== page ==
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Thursday 19 April 2018

Lego hopes for better year after first sales and profits fall since 2004

The group hopes to stabilise trading in 2018 after annual pre-tax profits tumbled 18% to 10.2 billion Danish krone (£1.2 billion).

Lego has posted its first fall in annual sales and profits since 2004, despite a second half boost from sales of Lego Star Wars products (Hamleys/PA)
Lego has posted its first fall in annual sales and profits since 2004, despite a second half boost from sales of Lego Star Wars products (Hamleys/PA)

By Holly Williams, Press Association Deputy City Editor

Danish toymaker Lego has posted its first fall in annual earnings and sales since 2004 after seeing profits tumble 18% in a “challenging” past year.

The group admitted it had put in a disappointing performance as it reported pre-tax profits of 10.2 billion Danish krone (£1.2 billion) against 12.4 billion Danish krone (£1.5 billion) the previous year.

The launch of the Lego Ninjago movie and strong demand for Lego Star Wars products failed to halt a sales slide, with revenues down 8% to 35 billion Danish krone (£4.2 billion).

Operating profits fell 17% to 10.4 billion Danish krone (£1.2 billion).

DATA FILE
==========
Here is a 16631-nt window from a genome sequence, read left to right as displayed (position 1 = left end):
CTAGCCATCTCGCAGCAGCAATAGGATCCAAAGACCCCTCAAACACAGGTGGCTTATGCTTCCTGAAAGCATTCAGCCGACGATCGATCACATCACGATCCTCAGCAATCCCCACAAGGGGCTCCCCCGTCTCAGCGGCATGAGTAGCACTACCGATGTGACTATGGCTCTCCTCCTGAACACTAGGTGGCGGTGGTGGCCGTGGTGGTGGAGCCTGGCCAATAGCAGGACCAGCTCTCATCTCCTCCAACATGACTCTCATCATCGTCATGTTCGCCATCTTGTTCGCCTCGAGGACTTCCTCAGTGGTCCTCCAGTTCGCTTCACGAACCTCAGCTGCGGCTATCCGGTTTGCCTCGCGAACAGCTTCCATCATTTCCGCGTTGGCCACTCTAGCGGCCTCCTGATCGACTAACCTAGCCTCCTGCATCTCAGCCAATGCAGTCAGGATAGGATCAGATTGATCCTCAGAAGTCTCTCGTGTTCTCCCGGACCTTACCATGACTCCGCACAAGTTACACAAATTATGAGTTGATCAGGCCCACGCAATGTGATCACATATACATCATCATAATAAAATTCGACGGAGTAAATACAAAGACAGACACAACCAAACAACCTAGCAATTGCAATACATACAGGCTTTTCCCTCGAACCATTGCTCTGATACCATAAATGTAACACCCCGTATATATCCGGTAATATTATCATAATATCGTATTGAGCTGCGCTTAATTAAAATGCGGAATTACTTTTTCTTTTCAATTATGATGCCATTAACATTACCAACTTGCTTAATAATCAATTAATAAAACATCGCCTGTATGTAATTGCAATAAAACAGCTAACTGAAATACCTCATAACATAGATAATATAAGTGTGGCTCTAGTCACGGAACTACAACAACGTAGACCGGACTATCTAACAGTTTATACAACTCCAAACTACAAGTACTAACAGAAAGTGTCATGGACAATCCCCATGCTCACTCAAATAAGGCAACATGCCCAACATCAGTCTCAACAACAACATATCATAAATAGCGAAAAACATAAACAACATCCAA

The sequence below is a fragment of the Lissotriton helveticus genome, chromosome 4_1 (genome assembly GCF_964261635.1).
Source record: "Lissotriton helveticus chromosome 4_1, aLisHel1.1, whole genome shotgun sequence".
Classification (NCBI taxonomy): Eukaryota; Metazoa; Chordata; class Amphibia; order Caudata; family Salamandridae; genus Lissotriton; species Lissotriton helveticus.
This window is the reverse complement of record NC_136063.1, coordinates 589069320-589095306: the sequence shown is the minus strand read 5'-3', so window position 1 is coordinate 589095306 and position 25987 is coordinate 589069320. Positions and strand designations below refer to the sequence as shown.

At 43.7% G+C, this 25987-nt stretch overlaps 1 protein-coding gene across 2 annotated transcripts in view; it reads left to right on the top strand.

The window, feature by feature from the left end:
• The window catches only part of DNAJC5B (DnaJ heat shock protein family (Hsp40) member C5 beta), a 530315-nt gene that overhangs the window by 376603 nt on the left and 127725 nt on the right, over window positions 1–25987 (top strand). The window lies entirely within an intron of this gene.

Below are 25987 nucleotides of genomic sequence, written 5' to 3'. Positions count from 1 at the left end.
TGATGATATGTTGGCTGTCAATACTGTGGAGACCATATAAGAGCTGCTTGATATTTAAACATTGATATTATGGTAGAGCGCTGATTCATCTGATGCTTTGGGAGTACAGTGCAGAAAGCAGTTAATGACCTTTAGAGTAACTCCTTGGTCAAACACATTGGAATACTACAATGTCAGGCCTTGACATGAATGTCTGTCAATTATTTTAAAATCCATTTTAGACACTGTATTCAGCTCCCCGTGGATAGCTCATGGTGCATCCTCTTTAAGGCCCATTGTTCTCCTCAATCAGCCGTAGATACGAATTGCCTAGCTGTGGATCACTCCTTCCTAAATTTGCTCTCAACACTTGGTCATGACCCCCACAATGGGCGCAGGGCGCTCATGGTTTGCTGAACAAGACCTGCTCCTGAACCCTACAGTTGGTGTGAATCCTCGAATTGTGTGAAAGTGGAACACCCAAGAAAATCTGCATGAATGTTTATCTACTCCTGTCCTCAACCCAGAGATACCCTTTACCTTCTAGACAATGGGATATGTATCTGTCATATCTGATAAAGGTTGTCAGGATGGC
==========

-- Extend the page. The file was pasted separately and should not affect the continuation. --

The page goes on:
2017 was a challenging year and overall we are not satisfied with the financial results. Niels Christiansen, Lego Group chief executive

It marked the first fall in both sales and profits since the group’s woes in 2003-2004.

But the plastic brick giant said it was focusing on “stabilising” the business in 2018 and had started to see the green shoots of recovery at the end of last year.

Niels Christiansen, Lego Group chief executive, said: “2017 was a challenging year and overall we are not satisfied with the financial results.

“However, we ended the year in a better position.”

He added: “We started 2018 in better shape and during the coming year we will stabilise the business by continuing to invest in great products, effective global marketing and improved execution”.

But he stressed there was “no quick-fix”.

Mr Christiansen has been lashing costs and overhauling the group in an effort to boost flagging sales, announcing 1,400 job losses last autumn – cutting its workforce by 8%.

He said these “difficult actions” were now complete.

The group employs around 900 staff in the UK.

It has previously said the group needed a “reset”, having become increasingly complex over the past five years, making it harder for Lego to grow.

Despite falling annual sales, the overhaul started to bear fruit in 2017 as total consumer sales across a number of its markets improved, particularly in the final months of the year, according to Lego.

Overall consumer sales were flat in the year and grew in seven of its 12 largest markets in December.

Press Association

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